Can we develop resilient buildings to protect against climate change? The experts say we can – and we must

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Can we develop resilient buildings to protect against climate change? The experts say we can – and we must

Have you noticed the word ‘resilience’ has become a buzz word of late? It means bouncing back from difficult events and with so much happening – drought, bushfires, floods, and a global pandemic – the term aptly reflects our rapidly changing experiences.

You’re about to hear the word resilience some more. In a world impacted by climate change, the focus is shifting to improving the resilience of our built environment. That means making our buildings capable of surviving extreme weather events. And it starts with HVAC systems.

The HVAC conundrum: they cool us down but heat up the planet

There’s no denying we rely on heating, ventilation, air conditioning and refrigeration (HVAC&R) – think about productivity, our cold chains and even our comfort. But on the flip side, these systems account for a quarter of all generated electricity in Australia and almost 12% of total national emissions.

The conundrum is the more reliant we are on energy guzzling HVACs, the more damage they pose to the environment. So do we sit back and accept our altering climate? Or do we adapt and focus on a path to net zero buildings?

The Australian Institute of Refrigeration Air Conditioning & Heating (AIRAH) says the latter.

The action plan to achieving resilience

The AIRAH says we must improve the resilience of buildings to withstand the rise of heatwaves, cold snaps and floods.

It has created a checklist to improve the resilience of buildings and HVAC systems. At its core, the checklist identifies the climate risks to buildings and how we can better design, engineer and install HVAC equipment to manage for resilience.

Why is this such good news?

The Texas A&M University scientists believe they are on the path to optimising this organic material to drastically boost HVAC efficiency.

Their study has excited industry experts who are on the quest for more efficient HVAC method that also combats climate change.

A polyimide-based dehumidifier could be a cost-effective alternative to the conventional dehumidifiers used in HVAC systems that we know are very costly.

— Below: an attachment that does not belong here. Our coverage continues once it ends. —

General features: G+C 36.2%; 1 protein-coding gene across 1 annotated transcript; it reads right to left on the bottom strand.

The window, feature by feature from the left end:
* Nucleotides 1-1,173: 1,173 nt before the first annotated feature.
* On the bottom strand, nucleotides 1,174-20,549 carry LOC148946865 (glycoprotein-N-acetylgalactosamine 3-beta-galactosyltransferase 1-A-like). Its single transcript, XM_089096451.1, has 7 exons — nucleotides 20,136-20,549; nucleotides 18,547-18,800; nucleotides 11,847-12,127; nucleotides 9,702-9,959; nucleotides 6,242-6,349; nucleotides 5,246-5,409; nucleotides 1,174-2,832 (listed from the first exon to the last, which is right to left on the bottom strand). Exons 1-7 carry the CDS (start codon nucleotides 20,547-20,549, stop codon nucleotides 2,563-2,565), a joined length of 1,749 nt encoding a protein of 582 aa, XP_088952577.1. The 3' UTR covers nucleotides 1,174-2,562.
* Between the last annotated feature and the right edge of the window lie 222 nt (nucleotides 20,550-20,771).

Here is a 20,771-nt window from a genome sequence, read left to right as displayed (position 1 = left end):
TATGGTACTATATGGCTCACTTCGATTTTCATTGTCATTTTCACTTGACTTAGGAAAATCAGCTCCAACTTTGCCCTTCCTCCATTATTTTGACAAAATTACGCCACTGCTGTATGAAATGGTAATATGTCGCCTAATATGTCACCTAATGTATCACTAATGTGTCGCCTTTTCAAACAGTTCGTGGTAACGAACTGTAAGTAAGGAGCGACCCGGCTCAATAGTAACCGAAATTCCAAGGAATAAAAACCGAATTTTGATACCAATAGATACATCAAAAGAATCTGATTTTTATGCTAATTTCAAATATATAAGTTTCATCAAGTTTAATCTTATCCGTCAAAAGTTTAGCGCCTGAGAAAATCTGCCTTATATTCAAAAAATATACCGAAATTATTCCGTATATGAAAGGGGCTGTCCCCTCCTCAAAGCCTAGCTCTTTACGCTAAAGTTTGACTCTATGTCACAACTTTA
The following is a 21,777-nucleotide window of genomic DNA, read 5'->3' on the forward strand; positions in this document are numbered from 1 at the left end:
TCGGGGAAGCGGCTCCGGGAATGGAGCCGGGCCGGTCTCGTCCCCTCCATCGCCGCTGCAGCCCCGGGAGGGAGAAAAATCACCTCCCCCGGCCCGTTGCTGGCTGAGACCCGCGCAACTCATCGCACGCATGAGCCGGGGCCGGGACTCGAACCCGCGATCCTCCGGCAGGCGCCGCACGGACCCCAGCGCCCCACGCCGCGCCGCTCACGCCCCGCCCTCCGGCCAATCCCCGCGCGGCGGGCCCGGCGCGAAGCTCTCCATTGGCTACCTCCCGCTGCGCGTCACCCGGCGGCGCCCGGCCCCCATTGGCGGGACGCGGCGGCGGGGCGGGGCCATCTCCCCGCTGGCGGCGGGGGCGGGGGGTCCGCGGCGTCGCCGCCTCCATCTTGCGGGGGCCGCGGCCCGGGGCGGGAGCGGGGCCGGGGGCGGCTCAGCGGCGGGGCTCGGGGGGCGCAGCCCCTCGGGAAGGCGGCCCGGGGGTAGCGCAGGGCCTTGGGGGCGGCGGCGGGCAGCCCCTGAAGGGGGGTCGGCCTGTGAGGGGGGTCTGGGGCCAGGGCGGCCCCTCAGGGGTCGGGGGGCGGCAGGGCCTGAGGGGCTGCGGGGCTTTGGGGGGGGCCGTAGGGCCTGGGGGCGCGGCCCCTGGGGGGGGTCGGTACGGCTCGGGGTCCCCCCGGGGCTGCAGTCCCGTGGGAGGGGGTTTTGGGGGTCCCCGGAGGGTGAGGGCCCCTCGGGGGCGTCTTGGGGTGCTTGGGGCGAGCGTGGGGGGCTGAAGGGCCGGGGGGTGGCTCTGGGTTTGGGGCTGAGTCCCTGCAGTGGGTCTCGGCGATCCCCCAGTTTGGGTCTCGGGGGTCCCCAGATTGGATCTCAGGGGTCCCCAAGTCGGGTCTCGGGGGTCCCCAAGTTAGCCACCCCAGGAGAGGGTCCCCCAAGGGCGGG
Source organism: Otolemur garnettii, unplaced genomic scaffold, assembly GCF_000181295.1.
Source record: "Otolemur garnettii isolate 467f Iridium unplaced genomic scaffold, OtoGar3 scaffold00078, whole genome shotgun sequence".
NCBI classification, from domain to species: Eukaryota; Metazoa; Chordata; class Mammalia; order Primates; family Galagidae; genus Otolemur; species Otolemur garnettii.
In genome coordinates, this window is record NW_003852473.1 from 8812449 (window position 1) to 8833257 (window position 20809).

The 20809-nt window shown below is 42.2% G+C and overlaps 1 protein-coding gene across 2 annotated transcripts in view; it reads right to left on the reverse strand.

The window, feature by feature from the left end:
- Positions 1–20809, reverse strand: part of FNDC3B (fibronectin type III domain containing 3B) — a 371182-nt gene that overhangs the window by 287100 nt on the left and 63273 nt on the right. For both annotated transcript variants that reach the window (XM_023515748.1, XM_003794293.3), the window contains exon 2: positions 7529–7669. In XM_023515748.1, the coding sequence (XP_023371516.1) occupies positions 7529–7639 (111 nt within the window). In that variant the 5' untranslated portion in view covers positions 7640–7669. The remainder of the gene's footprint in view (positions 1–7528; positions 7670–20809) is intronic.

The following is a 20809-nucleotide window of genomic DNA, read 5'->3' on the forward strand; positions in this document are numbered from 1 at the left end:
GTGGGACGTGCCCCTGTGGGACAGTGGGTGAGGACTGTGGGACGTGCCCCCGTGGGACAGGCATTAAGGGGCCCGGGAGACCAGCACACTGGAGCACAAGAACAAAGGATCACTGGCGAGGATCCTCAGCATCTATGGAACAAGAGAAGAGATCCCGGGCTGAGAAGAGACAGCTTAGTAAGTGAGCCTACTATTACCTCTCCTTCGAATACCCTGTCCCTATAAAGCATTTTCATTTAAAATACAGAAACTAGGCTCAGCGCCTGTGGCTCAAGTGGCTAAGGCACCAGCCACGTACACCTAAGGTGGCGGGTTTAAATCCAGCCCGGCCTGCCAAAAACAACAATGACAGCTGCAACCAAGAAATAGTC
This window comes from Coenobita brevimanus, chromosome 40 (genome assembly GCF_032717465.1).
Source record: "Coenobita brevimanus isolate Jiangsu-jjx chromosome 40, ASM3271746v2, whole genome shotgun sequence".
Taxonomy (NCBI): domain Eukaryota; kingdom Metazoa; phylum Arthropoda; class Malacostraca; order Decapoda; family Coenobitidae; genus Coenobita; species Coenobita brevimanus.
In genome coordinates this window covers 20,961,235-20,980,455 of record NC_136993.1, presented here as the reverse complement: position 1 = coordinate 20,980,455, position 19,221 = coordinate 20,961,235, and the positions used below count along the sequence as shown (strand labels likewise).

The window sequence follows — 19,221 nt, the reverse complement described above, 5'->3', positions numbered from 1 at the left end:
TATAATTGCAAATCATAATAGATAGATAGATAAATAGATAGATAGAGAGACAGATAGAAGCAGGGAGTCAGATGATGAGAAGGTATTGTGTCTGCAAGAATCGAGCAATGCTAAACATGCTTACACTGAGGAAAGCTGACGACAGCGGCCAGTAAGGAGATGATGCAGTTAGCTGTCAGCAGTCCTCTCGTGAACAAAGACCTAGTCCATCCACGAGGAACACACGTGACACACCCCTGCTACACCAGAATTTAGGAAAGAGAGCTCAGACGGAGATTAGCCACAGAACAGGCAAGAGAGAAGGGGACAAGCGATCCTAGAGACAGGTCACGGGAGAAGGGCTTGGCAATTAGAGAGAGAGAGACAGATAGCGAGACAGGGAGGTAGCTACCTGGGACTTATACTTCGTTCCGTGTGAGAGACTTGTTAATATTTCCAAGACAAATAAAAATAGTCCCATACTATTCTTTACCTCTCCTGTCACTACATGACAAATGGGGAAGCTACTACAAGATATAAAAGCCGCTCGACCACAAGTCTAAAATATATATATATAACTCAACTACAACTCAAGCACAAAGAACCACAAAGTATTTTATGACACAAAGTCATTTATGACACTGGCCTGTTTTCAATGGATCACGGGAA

Or as one of the researchers put it: “These polymer-based membranes, we think, will help develop the next generation of HVAC and dehumidifier technologies that are not just more efficient than current systems but also have a smaller carbon footprint.”

The researcher, Hae-Kwon Jeong, said while more needed to be done to enhance the performance of the membrane to make the HVAC technology affordable, “we are certainly taking strides in that direction”.

What does a resilient building look like anyway?

For starters, light coloured roofs can reduce indoor temperatures by almost 5% while window films, blinds and awnings can save up to 47% of HVAC running costs.

Air conditioning installation of HVAC systems in optimum locations can also create resilience. There are obvious suggestions, such as elevating equipment above flood lines in high risk areas and securing ductwork installation to withstand storms, high winds and shock events.

But then there is being meticulous about where to install HVAC equipment to minimise the heat island effect. The wrong decision can impact energy efficiency and may even lead to equipment failure.

What is the Heat Island Effect and what can you do about it?

HVAC systems absorb heat from the interior of buildings and releases it into the outdoor environment, raising the nearby temperature. This extra warmth generates a little heat bubble – a concept described as a “heat island”.

The heat island effect in plant rooms with poor air circulation, for example, can cause temperatures to rise by up to 10% and impact the performance and efficiency of HVAC equipment. Similarly, the heat island effect can be exacerbated on roof tops where equipment is exposed to the sun. Radiant heat can cause temperatures to rise significantly and cause electronic components to fail suddenly.

The AIRAH Resilience Checklist recommends shading equipment from direct sun and allowing for space between units to encourage air flow.

Incorporating these strategies will help reduce the load for air conditioning and, in turn, reduce running costs and emissions.

Consult the professionals to improve your HVAC resiliency

In its most recent report, the Intergovernmental Panel on Climate Change says Australia will continue to be exposed to more heatwaves, cold snaps and floods. The Resilience Checklist is one way to safeguard our built environment against the impacts of extreme weather events and support the industry move towards net-zero buildings.

As commercial air conditioning specialists, Ausmech Air can help you understand the resilience strategies, protect your HVAC assets and show you how to get longevity from your equipment. Ask us how.

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